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Q&A with the Honourable Khumbize Kandodo Chiponda MP, Minister of Health in Malawi

22 October 2022


Honourable Khumbize Kandodo Chiponda MP, Minister of Health in Malawi

“Our message is a message of hope, that it is doable”

In September 2022, Malawi became the first country in southern Africa to eliminate trachoma, the leading infectious cause of blindness. Two years earlier, in 2020, Malawi also eliminated lymphatic filariasis, a parasitic disease transmitted by mosquitoes that leads to disfiguring, swelling and disability. We spoke to the Honourable Khumbize Kandodo Chiponda MP, Minister of Health in Malawi about these achievements and what can be learnt from Malawi’s success.

Can you tell us about trachoma and lymphatic filariasis – how prevalent were they in Malawi?

Trachoma is a bacterial infection of the eyes that causes severe swelling and scarring of the eyelids and is the world’s leading cause of infectious blindness. As recently as 2015, 7.6 million people in Malawi were at risk from this disease. But with an intensive effort that included providing preventive treatments to people across our country, in September Malawi became the first nation in southern Africa to remove this threat from our lands. Two years earlier, in 2020, we also eliminated lymphatic filariasis, a parasitic disease transmitted by mosquitoes that leads to disfiguring swelling and disability.

Both trachoma and lymphatic filariasis are neglected tropical diseases (NTDs), a group of 20 communicable diseases that cause immeasurable suffering and affect more than 1.7 billion people worldwide.

How do diseases like trachoma and lymphatic filariasis affect individuals and communities?

If trachoma is not attended to it can cause blindness. It is a serious disease which really affected our people in Malawi. Lymphatic filariasis is also a serious disease where limbs become swollen and it is difficult to walk. It brings a lot of stigma. Imagine how these diseases affect communities – if you cannot see or cannot walk, how can you work? How can you provide for your family? Imagine the difficulties of going to school or looking after your children.

Can you tell us about the progress that Malawi has made to tackle trachoma and lymphatic filariasis? What are you most proud of?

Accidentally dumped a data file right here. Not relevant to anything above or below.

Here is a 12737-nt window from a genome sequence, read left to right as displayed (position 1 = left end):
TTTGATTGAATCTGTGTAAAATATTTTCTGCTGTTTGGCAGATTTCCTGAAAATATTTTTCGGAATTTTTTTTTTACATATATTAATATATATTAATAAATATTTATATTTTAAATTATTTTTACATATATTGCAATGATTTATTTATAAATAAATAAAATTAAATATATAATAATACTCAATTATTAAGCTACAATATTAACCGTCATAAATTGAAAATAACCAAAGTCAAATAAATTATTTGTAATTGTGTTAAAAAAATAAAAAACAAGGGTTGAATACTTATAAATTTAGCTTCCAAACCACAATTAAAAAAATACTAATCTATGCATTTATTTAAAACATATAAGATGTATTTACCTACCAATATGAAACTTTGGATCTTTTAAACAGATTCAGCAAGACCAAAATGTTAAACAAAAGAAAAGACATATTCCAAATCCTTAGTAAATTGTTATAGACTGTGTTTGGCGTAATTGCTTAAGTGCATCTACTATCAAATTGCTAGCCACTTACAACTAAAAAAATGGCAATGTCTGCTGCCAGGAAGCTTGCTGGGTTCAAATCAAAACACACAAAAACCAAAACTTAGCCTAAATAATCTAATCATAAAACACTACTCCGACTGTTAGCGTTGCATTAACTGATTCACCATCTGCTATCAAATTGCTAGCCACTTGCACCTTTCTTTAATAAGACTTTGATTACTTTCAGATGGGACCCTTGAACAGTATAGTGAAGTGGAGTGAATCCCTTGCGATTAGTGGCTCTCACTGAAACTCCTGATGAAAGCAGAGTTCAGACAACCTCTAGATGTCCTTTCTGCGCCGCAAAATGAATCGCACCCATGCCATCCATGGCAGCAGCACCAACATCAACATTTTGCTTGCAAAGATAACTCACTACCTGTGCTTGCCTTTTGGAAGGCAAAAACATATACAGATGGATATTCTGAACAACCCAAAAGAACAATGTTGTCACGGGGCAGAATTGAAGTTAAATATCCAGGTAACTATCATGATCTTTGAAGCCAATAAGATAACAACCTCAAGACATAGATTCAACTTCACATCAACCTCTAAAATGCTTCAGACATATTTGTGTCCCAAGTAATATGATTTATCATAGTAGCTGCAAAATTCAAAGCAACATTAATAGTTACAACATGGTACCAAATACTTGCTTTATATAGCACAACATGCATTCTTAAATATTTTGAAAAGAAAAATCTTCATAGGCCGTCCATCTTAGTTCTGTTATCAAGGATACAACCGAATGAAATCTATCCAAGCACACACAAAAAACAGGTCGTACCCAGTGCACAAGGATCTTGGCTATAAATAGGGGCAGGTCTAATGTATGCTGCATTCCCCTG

Malawi is committed to ending the burden of NTDs in our country and improving the quality of life of our citizens. And I am so proud of what we have accomplished so far. We have focused on delivering high-impact, cost-effective tools and strategies, preventing disease transmission, and strengthening our health systems to be able to reach those living in the most remote parts of our country.

Key to our success has been strong engagement from all sectors – in particular, our district health offices, the most rural outposts of our national healthcare system. These small facilities, often just several hundred square meters in size, can serve hundreds of thousands of people in the rural parts of our country.

For both our trachoma and lymphatic filariasis elimination efforts, these facilities became vital distribution hubs for the preventive medicines that powered our work. We made sure that each district health office was supported by a full cadre of our incredible community health workers, who extend the reach of our healthcare system to places in need. These trained professionals go door to door, providing even the most remote of households with preventive treatments as well as information on clean water and hygiene to help keep trachoma out of their homes.

As a country, we have come from far. We have made many gains and we are very proud that we managed to eliminate trachoma and lymphatic filariasis.

What single message would you give to other leaders trying to eliminate neglected tropical diseases?

Our message is a message of hope, that it is doable. If Malawi has managed to do it, it means our neighbours can do it. And indeed, we are seeing many countries have achieved elimination. 46 countries have now eliminated one or more neglected tropical disease, showing that progress is possible towards the 100 country target set out in the World Health Organization’s NTD 2030 road map.

It is possible to get to a stage where neglected tropical diseases are not a problem, but it requires resources and investment. Globally, we don’t pay as much attention to neglected tropical diseases as we do with other conditions, such as HIV-AIDs, TB and of course, malaria. These are indeed big threats, but a disease is a disease. Trachoma and lymphatic filariasis cause immense suffering. Neglected tropical diseases should not be neglected. We need to pay more attention and invest in them like we invest in other health conditions.

Malawi is 100% committed to ending neglected tropical diseases!

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